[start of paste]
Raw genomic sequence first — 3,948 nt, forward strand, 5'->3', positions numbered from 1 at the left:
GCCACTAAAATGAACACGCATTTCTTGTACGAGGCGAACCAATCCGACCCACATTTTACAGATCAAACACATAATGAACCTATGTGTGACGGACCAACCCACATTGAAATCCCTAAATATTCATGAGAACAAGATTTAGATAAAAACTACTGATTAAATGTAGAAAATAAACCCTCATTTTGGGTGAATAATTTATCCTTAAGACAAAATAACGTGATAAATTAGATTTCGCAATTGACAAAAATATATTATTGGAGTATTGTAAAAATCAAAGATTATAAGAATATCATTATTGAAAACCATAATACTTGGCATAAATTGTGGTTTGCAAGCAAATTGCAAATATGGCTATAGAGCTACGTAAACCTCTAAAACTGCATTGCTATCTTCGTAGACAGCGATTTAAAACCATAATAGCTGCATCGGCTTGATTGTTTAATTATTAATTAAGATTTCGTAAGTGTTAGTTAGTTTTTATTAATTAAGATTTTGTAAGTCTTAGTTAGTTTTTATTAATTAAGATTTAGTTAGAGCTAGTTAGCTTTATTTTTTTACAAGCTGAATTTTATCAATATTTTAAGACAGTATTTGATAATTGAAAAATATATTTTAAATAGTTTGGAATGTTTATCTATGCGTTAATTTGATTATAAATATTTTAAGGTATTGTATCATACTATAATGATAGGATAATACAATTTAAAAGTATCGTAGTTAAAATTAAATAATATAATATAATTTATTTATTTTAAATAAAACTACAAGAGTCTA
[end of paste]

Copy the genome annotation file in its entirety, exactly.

Raw genomic sequence first — 3,948 nt, forward strand, 5'->3', positions numbered from 1 at the left:
GCCACTAAAATGAACACGCATTTCTTGTACGAGGCGAACCAATCCGACCCACATTTTACAGATCAAACACATAATGAACCTATGTGTGACGGACCAACCCACATTGAAATCCCTAAATATTCATGAGAACAAGATTTAGATAAAAACTACTGATTAAATGTAGAAAATAAACCCTCATTTTGGGTGAATAATTTATCCTTAAGACAAAATAACGTGATAAATTAGATTTCGCAATTGACAAAAATATATTATTGGAGTATTGTAAAAATCAAAGATTATAAGAATATCATTATTGAAAACCATAATACTTGGCATAAATTGTGGTTTGCAAGCAAATTGCAAATATGGCTATAGAGCTACGTAAACCTCTAAAACTGCATTGCTATCTTCGTAGACAGCGATTTAAAACCATAATAGCTGCATCGGCTTGATTGTTTAATTATTAATTAAGATTTCGTAAGTGTTAGTTAGTTTTTATTAATTAAGATTTTGTAAGTCTTAGTTAGTTTTTATTAATTAAGATTTAGTTAGAGCTAGTTAGCTTTATTTTTTTACAAGCTGAATTTTATCAATATTTTAAGACAGTATTTGATAATTGAAAAATATATTTTAAATAGTTTGGAATGTTTATCTATGCGTTAATTTGATTATAAATATTTTAAGGTATTGTATCATACTATAATGATAGGATAATACAATTTAAAAGTATCGTAGTTAAAATTAAATAATATAATATAATTTATTTATTTTAAATAAAACTACAAGAGTCTA